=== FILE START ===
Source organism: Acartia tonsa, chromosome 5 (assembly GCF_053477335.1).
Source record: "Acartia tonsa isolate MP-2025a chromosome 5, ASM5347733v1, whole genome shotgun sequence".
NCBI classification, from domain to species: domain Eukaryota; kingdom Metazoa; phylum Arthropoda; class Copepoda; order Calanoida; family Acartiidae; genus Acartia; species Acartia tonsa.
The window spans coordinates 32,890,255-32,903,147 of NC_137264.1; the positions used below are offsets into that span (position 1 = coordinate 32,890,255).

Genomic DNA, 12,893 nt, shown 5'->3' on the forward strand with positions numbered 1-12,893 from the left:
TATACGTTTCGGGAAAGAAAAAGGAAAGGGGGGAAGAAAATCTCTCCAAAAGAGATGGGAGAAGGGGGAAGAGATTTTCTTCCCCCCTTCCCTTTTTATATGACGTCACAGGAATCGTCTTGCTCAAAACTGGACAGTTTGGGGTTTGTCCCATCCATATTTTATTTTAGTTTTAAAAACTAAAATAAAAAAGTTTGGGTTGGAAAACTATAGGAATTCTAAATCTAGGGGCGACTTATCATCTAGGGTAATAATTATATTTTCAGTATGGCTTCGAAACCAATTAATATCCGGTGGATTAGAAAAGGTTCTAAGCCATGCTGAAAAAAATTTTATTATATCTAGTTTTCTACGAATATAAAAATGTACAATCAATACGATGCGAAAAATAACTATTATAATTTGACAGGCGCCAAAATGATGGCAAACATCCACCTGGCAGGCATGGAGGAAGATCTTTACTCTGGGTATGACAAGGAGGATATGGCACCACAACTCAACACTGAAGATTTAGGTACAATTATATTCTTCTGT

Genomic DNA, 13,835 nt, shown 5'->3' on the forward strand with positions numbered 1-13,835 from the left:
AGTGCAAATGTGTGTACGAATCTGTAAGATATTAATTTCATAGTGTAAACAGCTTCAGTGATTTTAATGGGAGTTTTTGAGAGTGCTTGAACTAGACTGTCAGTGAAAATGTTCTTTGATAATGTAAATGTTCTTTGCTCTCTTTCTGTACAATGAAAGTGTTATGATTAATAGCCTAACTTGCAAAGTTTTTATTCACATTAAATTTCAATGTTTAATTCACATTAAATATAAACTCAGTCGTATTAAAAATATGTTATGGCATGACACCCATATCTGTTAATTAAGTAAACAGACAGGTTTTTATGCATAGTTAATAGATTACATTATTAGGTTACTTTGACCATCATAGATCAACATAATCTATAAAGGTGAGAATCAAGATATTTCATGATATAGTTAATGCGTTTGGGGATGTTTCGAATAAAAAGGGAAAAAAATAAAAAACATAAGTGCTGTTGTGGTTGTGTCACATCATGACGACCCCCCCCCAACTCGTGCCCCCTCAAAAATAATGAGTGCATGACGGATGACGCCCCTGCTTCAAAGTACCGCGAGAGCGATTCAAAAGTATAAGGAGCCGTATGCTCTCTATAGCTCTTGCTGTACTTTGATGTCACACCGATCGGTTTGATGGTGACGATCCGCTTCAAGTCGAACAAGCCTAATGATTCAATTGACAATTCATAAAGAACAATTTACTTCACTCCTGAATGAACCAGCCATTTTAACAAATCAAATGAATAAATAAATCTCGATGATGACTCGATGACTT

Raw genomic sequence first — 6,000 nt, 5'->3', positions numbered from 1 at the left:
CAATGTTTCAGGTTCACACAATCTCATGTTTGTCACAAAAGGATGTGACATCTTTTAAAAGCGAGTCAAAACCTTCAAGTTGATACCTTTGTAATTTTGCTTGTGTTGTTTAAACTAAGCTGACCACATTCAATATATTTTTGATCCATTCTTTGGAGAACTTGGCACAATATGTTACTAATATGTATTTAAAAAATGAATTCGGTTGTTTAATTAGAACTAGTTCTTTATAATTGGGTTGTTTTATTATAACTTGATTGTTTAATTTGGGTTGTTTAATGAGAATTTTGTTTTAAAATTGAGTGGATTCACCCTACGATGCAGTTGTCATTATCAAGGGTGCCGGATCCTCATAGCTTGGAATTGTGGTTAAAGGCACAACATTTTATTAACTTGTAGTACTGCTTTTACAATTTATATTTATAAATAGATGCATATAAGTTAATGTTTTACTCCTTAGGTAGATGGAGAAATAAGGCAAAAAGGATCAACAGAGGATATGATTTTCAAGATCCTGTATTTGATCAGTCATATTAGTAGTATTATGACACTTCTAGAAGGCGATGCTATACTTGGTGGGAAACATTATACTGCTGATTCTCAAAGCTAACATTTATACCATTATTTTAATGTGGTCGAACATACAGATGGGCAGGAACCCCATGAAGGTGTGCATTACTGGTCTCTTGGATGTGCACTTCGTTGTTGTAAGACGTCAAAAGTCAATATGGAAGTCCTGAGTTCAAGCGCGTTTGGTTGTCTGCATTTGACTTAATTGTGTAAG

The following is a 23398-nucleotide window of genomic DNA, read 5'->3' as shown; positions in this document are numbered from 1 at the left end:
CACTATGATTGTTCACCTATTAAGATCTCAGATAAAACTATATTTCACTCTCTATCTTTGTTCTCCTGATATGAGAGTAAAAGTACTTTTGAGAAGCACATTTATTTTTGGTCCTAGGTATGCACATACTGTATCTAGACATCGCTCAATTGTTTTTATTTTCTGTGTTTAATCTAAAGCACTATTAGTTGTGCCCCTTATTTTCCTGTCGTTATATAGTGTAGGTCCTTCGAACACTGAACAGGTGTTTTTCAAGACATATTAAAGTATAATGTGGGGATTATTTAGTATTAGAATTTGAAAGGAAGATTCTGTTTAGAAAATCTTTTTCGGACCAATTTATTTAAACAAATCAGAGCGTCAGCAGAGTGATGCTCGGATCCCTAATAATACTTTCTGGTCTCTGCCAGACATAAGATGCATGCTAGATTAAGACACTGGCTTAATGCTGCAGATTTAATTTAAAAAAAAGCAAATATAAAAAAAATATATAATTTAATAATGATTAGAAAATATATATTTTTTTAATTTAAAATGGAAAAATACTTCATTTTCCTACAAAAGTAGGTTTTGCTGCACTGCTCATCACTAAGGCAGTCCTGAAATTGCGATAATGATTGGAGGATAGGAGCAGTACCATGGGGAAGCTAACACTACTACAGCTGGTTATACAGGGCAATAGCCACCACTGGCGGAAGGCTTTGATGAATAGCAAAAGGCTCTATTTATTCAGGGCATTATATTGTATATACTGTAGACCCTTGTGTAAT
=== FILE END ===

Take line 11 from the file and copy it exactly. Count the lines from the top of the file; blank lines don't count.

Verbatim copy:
The following is a 23398-nucleotide window of genomic DNA, read 5'->3' as shown; positions in this document are numbered from 1 at the left end: